How to Make Living With Your Parents Pay Off Financially

Discussing your finances and future plans with your parents can keep everyone on the same page. (Getty Images)

In 2015, living with Mom and Dad was a way of life for 24 million young adults. According to a 2017 U.S. Census Bureau report, more than a third of 18- to 34-year-olds across the country were still under the same roof as their parents in 2015, and more millennials lived with their parents than with a spouse in 2016.

Some of the young adults are the so-called boomerang kids, those who left for college or a job only to come back to live at home again. Others have never left home, seemingly content to stay in the nest. According to the report, more than 90 percent of these adult children had been living in their parent’s house for longer than a year.

Regardless of the circumstances in which young adults find themselves at home, finance experts say it can be a golden opportunity to create strong money habits like sticking to a budget and adopting the right practices to get out of debt quickly. To do that, both parents and adults need to have open conversations and set appropriate expectations for the arrangement. Read on to learn how to jump-start your finances by living under your parents’ roof.

Understand the benefits of being a boomerang kid. When you imagine an adult child living at home, you might picture a deadbeat millennial with no job, no prospects and no motivation.

However, Doyle Williams, executive vice president of Country Financial, a family of insurance and financial services companies, says that characterization can be unfair and inaccurate. “We have these young people under a lot of pressure with student loans,” Williams says. “They are making practical decisions to live at home.”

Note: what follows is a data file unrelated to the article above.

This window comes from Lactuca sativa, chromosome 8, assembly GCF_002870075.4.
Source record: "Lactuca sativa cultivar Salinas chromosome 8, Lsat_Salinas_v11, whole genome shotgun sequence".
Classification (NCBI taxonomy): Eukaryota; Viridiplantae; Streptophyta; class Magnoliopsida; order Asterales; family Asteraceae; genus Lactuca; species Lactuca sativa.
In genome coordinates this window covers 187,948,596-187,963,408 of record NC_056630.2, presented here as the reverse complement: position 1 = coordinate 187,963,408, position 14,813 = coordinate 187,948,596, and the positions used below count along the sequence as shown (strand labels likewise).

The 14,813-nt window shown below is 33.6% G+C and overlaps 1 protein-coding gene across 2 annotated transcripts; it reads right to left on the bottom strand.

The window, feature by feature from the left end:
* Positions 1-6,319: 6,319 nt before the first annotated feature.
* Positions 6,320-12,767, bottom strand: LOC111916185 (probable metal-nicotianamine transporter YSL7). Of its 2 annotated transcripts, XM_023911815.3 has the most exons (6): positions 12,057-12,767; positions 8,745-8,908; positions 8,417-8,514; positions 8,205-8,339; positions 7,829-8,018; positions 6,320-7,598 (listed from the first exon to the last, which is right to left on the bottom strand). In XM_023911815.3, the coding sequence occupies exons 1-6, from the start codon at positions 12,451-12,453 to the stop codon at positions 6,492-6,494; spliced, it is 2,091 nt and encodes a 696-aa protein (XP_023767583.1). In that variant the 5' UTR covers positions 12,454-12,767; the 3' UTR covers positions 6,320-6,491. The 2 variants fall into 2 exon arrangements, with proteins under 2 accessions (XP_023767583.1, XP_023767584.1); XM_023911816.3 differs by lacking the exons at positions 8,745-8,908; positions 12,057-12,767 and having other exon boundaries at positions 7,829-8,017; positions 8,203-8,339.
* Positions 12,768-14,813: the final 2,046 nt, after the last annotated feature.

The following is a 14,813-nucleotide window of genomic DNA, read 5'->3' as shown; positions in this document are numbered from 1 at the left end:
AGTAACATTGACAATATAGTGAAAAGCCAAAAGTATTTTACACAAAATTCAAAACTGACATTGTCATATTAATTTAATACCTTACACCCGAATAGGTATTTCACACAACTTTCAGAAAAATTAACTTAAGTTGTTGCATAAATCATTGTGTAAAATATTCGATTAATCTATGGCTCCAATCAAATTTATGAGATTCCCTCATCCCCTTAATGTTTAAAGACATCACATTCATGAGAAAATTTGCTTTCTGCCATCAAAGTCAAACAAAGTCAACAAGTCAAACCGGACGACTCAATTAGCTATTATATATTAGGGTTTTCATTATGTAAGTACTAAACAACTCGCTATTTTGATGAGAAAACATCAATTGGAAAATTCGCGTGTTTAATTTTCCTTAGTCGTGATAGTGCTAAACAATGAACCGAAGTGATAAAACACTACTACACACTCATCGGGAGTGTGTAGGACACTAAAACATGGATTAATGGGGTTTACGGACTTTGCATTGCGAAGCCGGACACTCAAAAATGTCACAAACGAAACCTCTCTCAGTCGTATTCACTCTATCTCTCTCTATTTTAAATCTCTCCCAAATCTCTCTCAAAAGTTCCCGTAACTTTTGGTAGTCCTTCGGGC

Living with parents gives recent graduates a chance to focus on paying off debt and start building emergency funds. Even young adults who aren’t living with their parents may be financially benefiting from them. The 2018 Country Financial Security Index found 53 percent of Americans ages 21 to 37 have received financial assistance from their parents at least once since turning 21. And according to the index, of those Americans, 37 percent have received monthly support and 59 percent have received help a couple times a year. While some young adults are getting assistance for health insurance and rent, 41 percent say their parents are helping them pay their mobile phone bill.

Discuss your finances and future plans openly. Rich Ramassini, a certified financial planner and senior vice president at financial firm PNC Investments, says an adult child living at home can result in a tense situation if proper expectations haven’t been established upfront. “What we often see is where it’s done successfully, there is a conversation ahead of time,” Ramassini says.

The conversation lays out how long the arrangement might last and what contribution a child will be expected to make to the household. If money is an issue, Williams notes there are nonfinancial ways to contribute. For example, you can run errands, complete home maintenance or help with chores.